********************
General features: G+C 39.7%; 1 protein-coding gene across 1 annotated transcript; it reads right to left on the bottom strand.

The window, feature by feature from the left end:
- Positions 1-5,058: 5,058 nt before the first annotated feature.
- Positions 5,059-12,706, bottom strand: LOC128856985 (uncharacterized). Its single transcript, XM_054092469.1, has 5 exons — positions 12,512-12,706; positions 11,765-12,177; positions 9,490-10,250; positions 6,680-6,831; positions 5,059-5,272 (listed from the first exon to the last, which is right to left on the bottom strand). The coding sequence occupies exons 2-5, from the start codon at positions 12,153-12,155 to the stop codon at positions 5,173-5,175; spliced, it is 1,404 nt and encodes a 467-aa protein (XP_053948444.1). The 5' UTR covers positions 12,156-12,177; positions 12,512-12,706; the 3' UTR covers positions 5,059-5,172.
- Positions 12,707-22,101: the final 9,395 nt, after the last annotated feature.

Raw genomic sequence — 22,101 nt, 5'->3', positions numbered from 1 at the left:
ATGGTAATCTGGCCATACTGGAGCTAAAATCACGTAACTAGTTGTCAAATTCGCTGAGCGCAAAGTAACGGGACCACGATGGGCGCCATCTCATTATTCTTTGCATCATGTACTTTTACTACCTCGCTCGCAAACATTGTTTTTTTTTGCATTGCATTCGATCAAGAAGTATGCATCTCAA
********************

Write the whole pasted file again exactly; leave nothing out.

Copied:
General features: G+C 39.7%; 1 protein-coding gene across 1 annotated transcript; it reads right to left on the bottom strand.

The window, feature by feature from the left end:
- Positions 1-5,058: 5,058 nt before the first annotated feature.
- Positions 5,059-12,706, bottom strand: LOC128856985 (uncharacterized). Its single transcript, XM_054092469.1, has 5 exons — positions 12,512-12,706; positions 11,765-12,177; positions 9,490-10,250; positions 6,680-6,831; positions 5,059-5,272 (listed from the first exon to the last, which is right to left on the bottom strand). The coding sequence occupies exons 2-5, from the start codon at positions 12,153-12,155 to the stop codon at positions 5,173-5,175; spliced, it is 1,404 nt and encodes a 467-aa protein (XP_053948444.1). The 5' UTR covers positions 12,156-12,177; positions 12,512-12,706; the 3' UTR covers positions 5,059-5,172.
- Positions 12,707-22,101: the final 9,395 nt, after the last annotated feature.

Raw genomic sequence — 22,101 nt, 5'->3', positions numbered from 1 at the left:
ATGGTAATCTGGCCATACTGGAGCTAAAATCACGTAACTAGTTGTCAAATTCGCTGAGCGCAAAGTAACGGGACCACGATGGGCGCCATCTCATTATTCTTTGCATCATGTACTTTTACTACCTCGCTCGCAAACATTGTTTTTTTTTGCATTGCATTCGATCAAGAAGTATGCATCTCAA